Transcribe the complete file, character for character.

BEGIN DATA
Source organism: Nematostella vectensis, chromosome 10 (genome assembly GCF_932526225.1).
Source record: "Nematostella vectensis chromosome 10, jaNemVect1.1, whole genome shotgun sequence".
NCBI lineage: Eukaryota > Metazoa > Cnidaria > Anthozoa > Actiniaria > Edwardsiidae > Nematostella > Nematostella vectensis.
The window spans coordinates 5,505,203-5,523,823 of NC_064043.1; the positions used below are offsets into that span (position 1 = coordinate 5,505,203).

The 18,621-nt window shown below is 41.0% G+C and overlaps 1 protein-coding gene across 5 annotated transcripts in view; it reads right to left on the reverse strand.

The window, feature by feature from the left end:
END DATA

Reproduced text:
Source organism: Nematostella vectensis, chromosome 10 (genome assembly GCF_932526225.1).
Source record: "Nematostella vectensis chromosome 10, jaNemVect1.1, whole genome shotgun sequence".
NCBI lineage: Eukaryota > Metazoa > Cnidaria > Anthozoa > Actiniaria > Edwardsiidae > Nematostella > Nematostella vectensis.
The window spans coordinates 5,505,203-5,523,823 of NC_064043.1; the positions used below are offsets into that span (position 1 = coordinate 5,505,203).

The 18,621-nt window shown below is 41.0% G+C and overlaps 1 protein-coding gene across 5 annotated transcripts in view; it reads right to left on the reverse strand.

The window, feature by feature from the left end: